Nitrogen fertilizer prices are positively related to corn and natural gas prices. Because of current high corn and natural gas prices, one would expect nitrogen prices also to be high.
However, in recent months, anhydrous ammonia prices have exceeded levels one would expect, even given higher corn and natural gas prices. Supply disruptions caused by Hurricane Ida may help explain recent high prices, but other factors could also be in play.
In any case, high nitrogen fertilizer prices are likely into the spring, which suggests that large reductions in nitrogen rates need to occur.
Nitrogen Prices Continue to Increase
Since summer, nitrogen prices have risen dramatically, reaching record-high levels (see Figure 1). According to the most recent data from the Agricultural Marketing Service, nitrogen prices have continued to rise into December.
On December 3rd, the average price in Illinois for anhydrous ammonia was $1,434 per ton, up by $91 per ton from the price two weeks prior. Since last December, anhydrous ammonia prices have increased $960 per ton, more than doubling in price.
Factors Explaining Nitrogen Prices
Nitrogen fertilizer prices have historically been related to two fundamental factors: corn prices and natural gas prices.
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Corn Prices: Over time, rising corn prices coincide with rising anhydrous ammonia prices and vice versa. For example, monthly anhydrous ammonia prices in Illinois have a .72 correlation with national average corn prices reported by the National Agricultural Statistics Service (NASS).
Two reasons have been advanced for this correlation. The first is that rising corn prices can signal more corn acres and more nitrogen fertilizer use. Higher demand for nitrogen fertilizer leads to higher nitrogen prices. A second reason is that higher corn prices mean more income for farmers and a higher ability to pay. As a result, fertilizer manufacturers charge higher prices when corn prices are high. Either reason explains a positive relationship between ammonia and corn prices.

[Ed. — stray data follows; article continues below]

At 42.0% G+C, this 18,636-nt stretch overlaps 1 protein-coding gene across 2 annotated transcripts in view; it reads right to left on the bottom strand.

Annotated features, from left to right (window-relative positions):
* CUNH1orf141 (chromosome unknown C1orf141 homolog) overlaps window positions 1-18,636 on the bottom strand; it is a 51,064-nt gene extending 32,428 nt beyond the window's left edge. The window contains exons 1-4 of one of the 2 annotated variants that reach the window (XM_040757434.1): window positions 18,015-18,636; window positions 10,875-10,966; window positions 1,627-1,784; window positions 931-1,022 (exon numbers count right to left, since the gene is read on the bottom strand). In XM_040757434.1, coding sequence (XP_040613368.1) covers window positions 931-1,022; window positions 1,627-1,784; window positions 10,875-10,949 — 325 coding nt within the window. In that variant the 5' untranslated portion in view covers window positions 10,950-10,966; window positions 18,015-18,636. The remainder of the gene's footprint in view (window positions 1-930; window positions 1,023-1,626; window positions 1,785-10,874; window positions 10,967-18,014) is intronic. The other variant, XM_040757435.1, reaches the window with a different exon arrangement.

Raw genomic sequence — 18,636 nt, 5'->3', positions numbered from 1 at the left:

Natural gas prices: Natural gas is a significant input into producing anhydrous ammonia. As a result, higher natural gas prices are expected to lead to higher anhydrous ammonia prices. From 2008 to 2020, there is a .46 correlation coefficient between ammonia prices and natural gas prices at the Henry Hub.
Explanatory Power of Corn and Natural Gas Prices
Until October 2021, the Illinois price of anhydrous ammonia was explained very well by corn and natural gas prices. To illustrate, a statistical regression model that explains Illinois’ anhydrous ammonia price was fit. This model uses monthly price observations from 2008 to November 2021. The price variables in the model are:
Corn price. The national average corn price reported by the NASS was used (see Figure 1). Corn prices were statistically significant. The model indicates that higher corn prices increase ammonia prices and vice versa.
Natural gas price. The monthly natural gas price at Henry Hub was used (see Figure 1). These gas prices are reported by the Energy Information Agency, an agency of the U.S. Department of Energy. The model indicates that higher natural gas prices increase ammonia prices and vice versa.
Lagged anhydrous ammonia prices. As with most economic relationships, there are lagged relationships. Lagged ammonia prices capture this time dimension. Inclusion or exclusion of lagged ammonia prices does not change the statistical significance or signs of the coefficients associated with corn and natural gas prices.
For most of the period, the model has an excellent fit, meaning the predicted values closely match the actual values (see Figure 2). The model explains 95% of the variability in anhydrous ammonia prices. The actual values and the model predictions for anhydrous ammonia prices are within $50/ton of each other most of the time.
However, the closeness of the fit breaks down in October and November 2021 (see Figure 3). In October 2021, the model predicted a price of $795 per acre while the actual price was $996 per ton.
In this month, the model’s prediction differed from the actual value — also known as the residual — by $201 per ton ($996 actual value – $795 predicted value). In addition, there was another large under-prediction (i.e., residual) of $141 per ton in November 2021.
Then, a central question is: What happened this fall that caused ammonia prices to deviate from their typical relationships with corn and natural gas prices? Supply disruptions caused by Hurricane Ida shuttering ammonia plants could have led to short supplies leading to higher prices. While a reasonable explanation, other factors could have led to higher ammonia prices.
If corn and gas prices remain at their current levels, the fitted model predicts an anhydrous ammonia price near $1,000 per ton in April 2022, a decline from present levels but still very high. However, we note that the predictive power of this model has declined in recent months, such that confidence in predictions from the model have diminished. In any case, it seems reasonable to expect very high nitrogen fertilizer prices in spring.
Given high prices, strategies to reduce nitrogen use should be undertaken, with reductions in nitrogen rates to Maximum Return to Nitrogen (MRTN) levels seem prudent. More detail on strategies is covered in the November 30th farmdoc Daily.